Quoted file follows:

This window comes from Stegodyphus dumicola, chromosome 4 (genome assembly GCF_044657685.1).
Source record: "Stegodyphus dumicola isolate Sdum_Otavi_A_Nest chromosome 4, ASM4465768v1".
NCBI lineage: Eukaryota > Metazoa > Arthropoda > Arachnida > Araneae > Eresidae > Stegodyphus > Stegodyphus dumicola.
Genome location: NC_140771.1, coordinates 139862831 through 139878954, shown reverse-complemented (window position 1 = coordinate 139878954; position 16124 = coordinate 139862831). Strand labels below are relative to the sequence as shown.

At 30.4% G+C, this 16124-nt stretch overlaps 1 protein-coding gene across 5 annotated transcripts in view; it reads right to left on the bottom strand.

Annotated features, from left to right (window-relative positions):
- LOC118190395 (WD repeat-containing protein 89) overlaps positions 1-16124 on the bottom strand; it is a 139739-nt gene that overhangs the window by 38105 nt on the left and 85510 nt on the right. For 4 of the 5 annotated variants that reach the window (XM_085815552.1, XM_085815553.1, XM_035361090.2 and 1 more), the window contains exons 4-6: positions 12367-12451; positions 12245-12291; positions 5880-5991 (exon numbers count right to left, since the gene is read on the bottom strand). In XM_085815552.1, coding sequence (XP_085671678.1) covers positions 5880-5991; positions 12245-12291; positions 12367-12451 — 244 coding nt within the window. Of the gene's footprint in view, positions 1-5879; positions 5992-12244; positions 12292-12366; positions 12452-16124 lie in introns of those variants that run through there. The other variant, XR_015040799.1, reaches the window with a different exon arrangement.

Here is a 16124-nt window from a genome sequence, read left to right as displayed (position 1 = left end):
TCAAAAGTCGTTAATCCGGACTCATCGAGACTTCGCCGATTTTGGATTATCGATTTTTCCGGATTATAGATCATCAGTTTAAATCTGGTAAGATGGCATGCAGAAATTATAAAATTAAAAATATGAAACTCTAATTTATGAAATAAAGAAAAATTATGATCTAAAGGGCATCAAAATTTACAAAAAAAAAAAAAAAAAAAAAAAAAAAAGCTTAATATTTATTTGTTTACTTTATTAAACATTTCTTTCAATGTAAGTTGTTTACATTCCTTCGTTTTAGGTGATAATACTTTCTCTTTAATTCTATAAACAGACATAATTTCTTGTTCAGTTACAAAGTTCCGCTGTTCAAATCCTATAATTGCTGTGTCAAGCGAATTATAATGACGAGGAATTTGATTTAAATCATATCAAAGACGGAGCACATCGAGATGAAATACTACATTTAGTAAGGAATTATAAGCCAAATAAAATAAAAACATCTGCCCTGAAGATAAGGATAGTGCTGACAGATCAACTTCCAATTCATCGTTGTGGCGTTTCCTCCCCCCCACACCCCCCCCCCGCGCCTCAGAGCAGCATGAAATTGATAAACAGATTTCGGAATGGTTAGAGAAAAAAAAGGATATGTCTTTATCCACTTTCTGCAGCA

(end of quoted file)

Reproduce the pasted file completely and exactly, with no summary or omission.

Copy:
This window comes from Stegodyphus dumicola, chromosome 4 (genome assembly GCF_044657685.1).
Source record: "Stegodyphus dumicola isolate Sdum_Otavi_A_Nest chromosome 4, ASM4465768v1".
NCBI lineage: Eukaryota > Metazoa > Arthropoda > Arachnida > Araneae > Eresidae > Stegodyphus > Stegodyphus dumicola.
Genome location: NC_140771.1, coordinates 139862831 through 139878954, shown reverse-complemented (window position 1 = coordinate 139878954; position 16124 = coordinate 139862831). Strand labels below are relative to the sequence as shown.

At 30.4% G+C, this 16124-nt stretch overlaps 1 protein-coding gene across 5 annotated transcripts in view; it reads right to left on the bottom strand.

Annotated features, from left to right (window-relative positions):
- LOC118190395 (WD repeat-containing protein 89) overlaps positions 1-16124 on the bottom strand; it is a 139739-nt gene that overhangs the window by 38105 nt on the left and 85510 nt on the right. For 4 of the 5 annotated variants that reach the window (XM_085815552.1, XM_085815553.1, XM_035361090.2 and 1 more), the window contains exons 4-6: positions 12367-12451; positions 12245-12291; positions 5880-5991 (exon numbers count right to left, since the gene is read on the bottom strand). In XM_085815552.1, coding sequence (XP_085671678.1) covers positions 5880-5991; positions 12245-12291; positions 12367-12451 — 244 coding nt within the window. Of the gene's footprint in view, positions 1-5879; positions 5992-12244; positions 12292-12366; positions 12452-16124 lie in introns of those variants that run through there. The other variant, XR_015040799.1, reaches the window with a different exon arrangement.

Here is a 16124-nt window from a genome sequence, read left to right as displayed (position 1 = left end):
TCAAAAGTCGTTAATCCGGACTCATCGAGACTTCGCCGATTTTGGATTATCGATTTTTCCGGATTATAGATCATCAGTTTAAATCTGGTAAGATGGCATGCAGAAATTATAAAATTAAAAATATGAAACTCTAATTTATGAAATAAAGAAAAATTATGATCTAAAGGGCATCAAAATTTACAAAAAAAAAAAAAAAAAAAAAAAAAAAAGCTTAATATTTATTTGTTTACTTTATTAAACATTTCTTTCAATGTAAGTTGTTTACATTCCTTCGTTTTAGGTGATAATACTTTCTCTTTAATTCTATAAACAGACATAATTTCTTGTTCAGTTACAAAGTTCCGCTGTTCAAATCCTATAATTGCTGTGTCAAGCGAATTATAATGACGAGGAATTTGATTTAAATCATATCAAAGACGGAGCACATCGAGATGAAATACTACATTTAGTAAGGAATTATAAGCCAAATAAAATAAAAACATCTGCCCTGAAGATAAGGATAGTGCTGACAGATCAACTTCCAATTCATCGTTGTGGCGTTTCCTCCCCCCCACACCCCCCCCCCGCGCCTCAGAGCAGCATGAAATTGATAAACAGATTTCGGAATGGTTAGAGAAAAAAAAGGATATGTCTTTATCCACTTTCTGCAGCA